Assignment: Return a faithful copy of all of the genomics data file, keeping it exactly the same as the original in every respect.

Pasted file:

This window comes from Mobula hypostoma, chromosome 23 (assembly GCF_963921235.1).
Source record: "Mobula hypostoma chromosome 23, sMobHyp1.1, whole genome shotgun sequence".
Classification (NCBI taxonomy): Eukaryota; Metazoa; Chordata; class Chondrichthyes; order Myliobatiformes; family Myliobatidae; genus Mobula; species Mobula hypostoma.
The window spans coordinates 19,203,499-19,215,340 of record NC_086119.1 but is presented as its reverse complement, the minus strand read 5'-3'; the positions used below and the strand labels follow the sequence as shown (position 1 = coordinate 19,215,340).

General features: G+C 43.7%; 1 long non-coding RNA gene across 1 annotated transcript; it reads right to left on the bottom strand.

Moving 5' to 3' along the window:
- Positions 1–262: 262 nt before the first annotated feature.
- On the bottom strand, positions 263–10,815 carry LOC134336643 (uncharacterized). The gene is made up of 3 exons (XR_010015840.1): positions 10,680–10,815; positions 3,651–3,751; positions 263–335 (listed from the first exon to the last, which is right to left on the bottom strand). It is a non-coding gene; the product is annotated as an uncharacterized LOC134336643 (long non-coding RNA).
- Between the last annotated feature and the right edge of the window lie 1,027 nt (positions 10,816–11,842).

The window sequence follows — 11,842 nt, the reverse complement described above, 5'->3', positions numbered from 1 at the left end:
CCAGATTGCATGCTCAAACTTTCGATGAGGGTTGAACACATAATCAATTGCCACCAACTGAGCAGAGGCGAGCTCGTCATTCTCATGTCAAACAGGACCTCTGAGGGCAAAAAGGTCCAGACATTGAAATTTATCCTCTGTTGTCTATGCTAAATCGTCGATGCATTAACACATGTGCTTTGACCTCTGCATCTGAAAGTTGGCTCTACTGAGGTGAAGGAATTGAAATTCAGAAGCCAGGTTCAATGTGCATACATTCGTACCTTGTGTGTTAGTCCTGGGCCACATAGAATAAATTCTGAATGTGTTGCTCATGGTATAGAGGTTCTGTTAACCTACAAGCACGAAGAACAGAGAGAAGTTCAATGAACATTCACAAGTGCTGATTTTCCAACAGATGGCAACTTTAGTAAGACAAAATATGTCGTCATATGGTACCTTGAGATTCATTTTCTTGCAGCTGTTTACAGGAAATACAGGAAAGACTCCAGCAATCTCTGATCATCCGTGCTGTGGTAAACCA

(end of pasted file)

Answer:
This window comes from Mobula hypostoma, chromosome 23 (assembly GCF_963921235.1).
Source record: "Mobula hypostoma chromosome 23, sMobHyp1.1, whole genome shotgun sequence".
Classification (NCBI taxonomy): Eukaryota; Metazoa; Chordata; class Chondrichthyes; order Myliobatiformes; family Myliobatidae; genus Mobula; species Mobula hypostoma.
The window spans coordinates 19,203,499-19,215,340 of record NC_086119.1 but is presented as its reverse complement, the minus strand read 5'-3'; the positions used below and the strand labels follow the sequence as shown (position 1 = coordinate 19,215,340).

General features: G+C 43.7%; 1 long non-coding RNA gene across 1 annotated transcript; it reads right to left on the bottom strand.

Moving 5' to 3' along the window:
- Positions 1–262: 262 nt before the first annotated feature.
- On the bottom strand, positions 263–10,815 carry LOC134336643 (uncharacterized). The gene is made up of 3 exons (XR_010015840.1): positions 10,680–10,815; positions 3,651–3,751; positions 263–335 (listed from the first exon to the last, which is right to left on the bottom strand). It is a non-coding gene; the product is annotated as an uncharacterized LOC134336643 (long non-coding RNA).
- Between the last annotated feature and the right edge of the window lie 1,027 nt (positions 10,816–11,842).

The window sequence follows — 11,842 nt, the reverse complement described above, 5'->3', positions numbered from 1 at the left end:
CCAGATTGCATGCTCAAACTTTCGATGAGGGTTGAACACATAATCAATTGCCACCAACTGAGCAGAGGCGAGCTCGTCATTCTCATGTCAAACAGGACCTCTGAGGGCAAAAAGGTCCAGACATTGAAATTTATCCTCTGTTGTCTATGCTAAATCGTCGATGCATTAACACATGTGCTTTGACCTCTGCATCTGAAAGTTGGCTCTACTGAGGTGAAGGAATTGAAATTCAGAAGCCAGGTTCAATGTGCATACATTCGTACCTTGTGTGTTAGTCCTGGGCCACATAGAATAAATTCTGAATGTGTTGCTCATGGTATAGAGGTTCTGTTAACCTACAAGCACGAAGAACAGAGAGAAGTTCAATGAACATTCACAAGTGCTGATTTTCCAACAGATGGCAACTTTAGTAAGACAAAATATGTCGTCATATGGTACCTTGAGATTCATTTTCTTGCAGCTGTTTACAGGAAATACAGGAAAGACTCCAGCAATCTCTGATCATCCGTGCTGTGGTAAACCA